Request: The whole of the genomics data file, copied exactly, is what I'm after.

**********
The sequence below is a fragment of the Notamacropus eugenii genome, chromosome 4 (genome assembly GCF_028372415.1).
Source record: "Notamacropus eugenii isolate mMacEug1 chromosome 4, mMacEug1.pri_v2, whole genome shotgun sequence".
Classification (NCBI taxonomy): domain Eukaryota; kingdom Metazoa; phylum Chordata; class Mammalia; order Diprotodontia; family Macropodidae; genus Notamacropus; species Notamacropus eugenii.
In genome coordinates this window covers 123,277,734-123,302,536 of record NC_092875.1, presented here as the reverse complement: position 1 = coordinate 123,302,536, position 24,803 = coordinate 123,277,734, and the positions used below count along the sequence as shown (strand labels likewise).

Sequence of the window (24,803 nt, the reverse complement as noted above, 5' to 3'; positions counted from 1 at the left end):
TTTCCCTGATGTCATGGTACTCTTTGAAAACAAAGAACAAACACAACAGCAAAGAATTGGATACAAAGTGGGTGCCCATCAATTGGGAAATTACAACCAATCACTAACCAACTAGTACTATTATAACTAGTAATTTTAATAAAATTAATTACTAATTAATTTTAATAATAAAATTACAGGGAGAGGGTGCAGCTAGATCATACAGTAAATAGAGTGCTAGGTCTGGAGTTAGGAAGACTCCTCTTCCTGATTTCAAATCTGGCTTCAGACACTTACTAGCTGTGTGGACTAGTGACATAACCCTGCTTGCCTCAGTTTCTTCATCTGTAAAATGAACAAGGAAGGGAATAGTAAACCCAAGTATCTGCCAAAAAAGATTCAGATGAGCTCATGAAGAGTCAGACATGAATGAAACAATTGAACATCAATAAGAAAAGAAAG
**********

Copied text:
The sequence below is a fragment of the Notamacropus eugenii genome, chromosome 4 (genome assembly GCF_028372415.1).
Source record: "Notamacropus eugenii isolate mMacEug1 chromosome 4, mMacEug1.pri_v2, whole genome shotgun sequence".
Classification (NCBI taxonomy): domain Eukaryota; kingdom Metazoa; phylum Chordata; class Mammalia; order Diprotodontia; family Macropodidae; genus Notamacropus; species Notamacropus eugenii.
In genome coordinates this window covers 123,277,734-123,302,536 of record NC_092875.1, presented here as the reverse complement: position 1 = coordinate 123,302,536, position 24,803 = coordinate 123,277,734, and the positions used below count along the sequence as shown (strand labels likewise).

Sequence of the window (24,803 nt, the reverse complement as noted above, 5' to 3'; positions counted from 1 at the left end):
TTTCCCTGATGTCATGGTACTCTTTGAAAACAAAGAACAAACACAACAGCAAAGAATTGGATACAAAGTGGGTGCCCATCAATTGGGAAATTACAACCAATCACTAACCAACTAGTACTATTATAACTAGTAATTTTAATAAAATTAATTACTAATTAATTTTAATAATAAAATTACAGGGAGAGGGTGCAGCTAGATCATACAGTAAATAGAGTGCTAGGTCTGGAGTTAGGAAGACTCCTCTTCCTGATTTCAAATCTGGCTTCAGACACTTACTAGCTGTGTGGACTAGTGACATAACCCTGCTTGCCTCAGTTTCTTCATCTGTAAAATGAACAAGGAAGGGAATAGTAAACCCAAGTATCTGCCAAAAAAGATTCAGATGAGCTCATGAAGAGTCAGACATGAATGAAACAATTGAACATCAATAAGAAAAGAAAG